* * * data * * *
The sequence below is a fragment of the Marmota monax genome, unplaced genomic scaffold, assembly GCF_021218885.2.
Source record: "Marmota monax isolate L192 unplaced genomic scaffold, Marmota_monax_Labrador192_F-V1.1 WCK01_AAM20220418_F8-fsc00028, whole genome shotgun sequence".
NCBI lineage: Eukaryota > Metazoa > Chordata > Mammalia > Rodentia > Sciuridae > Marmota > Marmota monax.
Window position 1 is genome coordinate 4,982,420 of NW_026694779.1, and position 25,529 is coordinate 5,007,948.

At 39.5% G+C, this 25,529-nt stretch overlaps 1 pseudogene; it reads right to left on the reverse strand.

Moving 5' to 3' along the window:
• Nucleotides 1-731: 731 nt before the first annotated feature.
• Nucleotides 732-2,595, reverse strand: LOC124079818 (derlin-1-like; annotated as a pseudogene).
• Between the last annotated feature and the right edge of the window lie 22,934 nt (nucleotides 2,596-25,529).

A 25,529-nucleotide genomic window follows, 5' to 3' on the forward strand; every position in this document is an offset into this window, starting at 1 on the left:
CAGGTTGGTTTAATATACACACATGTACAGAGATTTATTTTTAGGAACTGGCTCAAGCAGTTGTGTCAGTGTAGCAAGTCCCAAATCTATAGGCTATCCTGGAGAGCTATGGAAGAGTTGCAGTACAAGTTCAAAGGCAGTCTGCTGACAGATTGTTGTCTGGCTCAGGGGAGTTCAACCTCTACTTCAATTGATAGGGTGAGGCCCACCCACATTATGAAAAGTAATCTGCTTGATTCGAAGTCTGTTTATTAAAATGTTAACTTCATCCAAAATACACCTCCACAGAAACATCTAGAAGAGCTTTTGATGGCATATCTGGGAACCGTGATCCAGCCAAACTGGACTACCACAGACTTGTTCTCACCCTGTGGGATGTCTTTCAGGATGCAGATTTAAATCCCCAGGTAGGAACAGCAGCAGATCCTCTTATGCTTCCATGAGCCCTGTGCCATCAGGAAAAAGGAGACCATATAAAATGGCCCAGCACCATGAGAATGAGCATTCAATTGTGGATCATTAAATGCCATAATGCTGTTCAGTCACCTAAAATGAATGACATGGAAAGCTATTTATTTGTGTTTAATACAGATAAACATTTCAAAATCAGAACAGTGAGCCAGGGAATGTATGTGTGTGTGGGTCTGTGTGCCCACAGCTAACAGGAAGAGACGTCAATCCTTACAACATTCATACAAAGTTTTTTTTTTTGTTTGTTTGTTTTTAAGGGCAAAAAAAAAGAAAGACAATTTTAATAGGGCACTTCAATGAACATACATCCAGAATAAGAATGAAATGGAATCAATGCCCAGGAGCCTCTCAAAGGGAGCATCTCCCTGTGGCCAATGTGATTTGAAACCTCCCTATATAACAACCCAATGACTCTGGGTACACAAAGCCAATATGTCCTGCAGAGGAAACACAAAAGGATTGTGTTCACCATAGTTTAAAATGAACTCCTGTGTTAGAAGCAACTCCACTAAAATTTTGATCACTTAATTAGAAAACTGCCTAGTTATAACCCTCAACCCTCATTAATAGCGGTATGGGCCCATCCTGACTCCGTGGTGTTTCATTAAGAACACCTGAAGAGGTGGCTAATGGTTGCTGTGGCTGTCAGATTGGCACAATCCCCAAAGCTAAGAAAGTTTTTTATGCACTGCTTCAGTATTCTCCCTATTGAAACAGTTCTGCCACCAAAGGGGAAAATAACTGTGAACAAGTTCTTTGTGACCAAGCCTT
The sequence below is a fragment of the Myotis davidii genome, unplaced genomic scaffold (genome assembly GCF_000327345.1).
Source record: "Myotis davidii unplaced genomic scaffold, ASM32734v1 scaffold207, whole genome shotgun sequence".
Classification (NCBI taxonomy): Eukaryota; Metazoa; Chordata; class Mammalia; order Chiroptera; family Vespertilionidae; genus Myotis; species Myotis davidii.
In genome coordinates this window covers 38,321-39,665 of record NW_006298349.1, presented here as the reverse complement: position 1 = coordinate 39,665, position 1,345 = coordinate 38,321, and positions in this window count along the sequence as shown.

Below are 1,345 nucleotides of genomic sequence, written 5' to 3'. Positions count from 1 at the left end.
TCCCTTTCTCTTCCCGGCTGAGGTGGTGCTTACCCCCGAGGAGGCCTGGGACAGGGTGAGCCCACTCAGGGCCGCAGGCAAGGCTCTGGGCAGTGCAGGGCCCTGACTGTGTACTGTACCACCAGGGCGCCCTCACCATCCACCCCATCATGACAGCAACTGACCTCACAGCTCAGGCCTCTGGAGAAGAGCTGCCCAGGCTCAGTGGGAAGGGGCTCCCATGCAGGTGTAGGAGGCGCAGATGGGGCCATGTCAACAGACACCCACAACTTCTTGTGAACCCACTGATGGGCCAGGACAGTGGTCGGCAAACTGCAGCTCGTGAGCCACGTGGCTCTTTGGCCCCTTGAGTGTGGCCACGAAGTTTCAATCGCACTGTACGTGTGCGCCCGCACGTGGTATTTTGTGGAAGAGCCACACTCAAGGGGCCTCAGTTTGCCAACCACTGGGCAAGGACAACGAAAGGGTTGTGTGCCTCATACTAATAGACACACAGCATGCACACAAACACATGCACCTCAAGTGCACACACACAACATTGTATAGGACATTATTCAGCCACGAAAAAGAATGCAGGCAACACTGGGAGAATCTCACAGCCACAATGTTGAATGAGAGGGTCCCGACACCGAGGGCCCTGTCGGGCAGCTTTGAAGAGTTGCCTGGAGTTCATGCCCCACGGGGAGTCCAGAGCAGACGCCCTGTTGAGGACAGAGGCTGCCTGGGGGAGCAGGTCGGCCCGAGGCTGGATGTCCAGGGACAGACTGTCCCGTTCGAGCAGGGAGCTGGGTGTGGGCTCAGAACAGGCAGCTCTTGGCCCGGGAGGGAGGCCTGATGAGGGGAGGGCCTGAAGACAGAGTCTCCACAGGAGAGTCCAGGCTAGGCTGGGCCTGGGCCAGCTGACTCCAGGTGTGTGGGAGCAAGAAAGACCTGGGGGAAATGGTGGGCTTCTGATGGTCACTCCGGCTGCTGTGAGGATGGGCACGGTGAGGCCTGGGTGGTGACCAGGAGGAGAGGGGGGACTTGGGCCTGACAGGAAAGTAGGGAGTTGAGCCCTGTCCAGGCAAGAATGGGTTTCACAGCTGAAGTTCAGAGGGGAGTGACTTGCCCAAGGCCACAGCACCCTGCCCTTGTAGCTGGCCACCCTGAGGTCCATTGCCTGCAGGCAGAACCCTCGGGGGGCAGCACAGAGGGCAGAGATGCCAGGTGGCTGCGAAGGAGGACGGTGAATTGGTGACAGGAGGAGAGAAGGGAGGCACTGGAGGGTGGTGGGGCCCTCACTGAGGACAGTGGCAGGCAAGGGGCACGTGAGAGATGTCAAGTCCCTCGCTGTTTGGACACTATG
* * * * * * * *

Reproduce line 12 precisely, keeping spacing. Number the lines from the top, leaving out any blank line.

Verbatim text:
The sequence below is a fragment of the Myotis davidii genome, unplaced genomic scaffold (genome assembly GCF_000327345.1).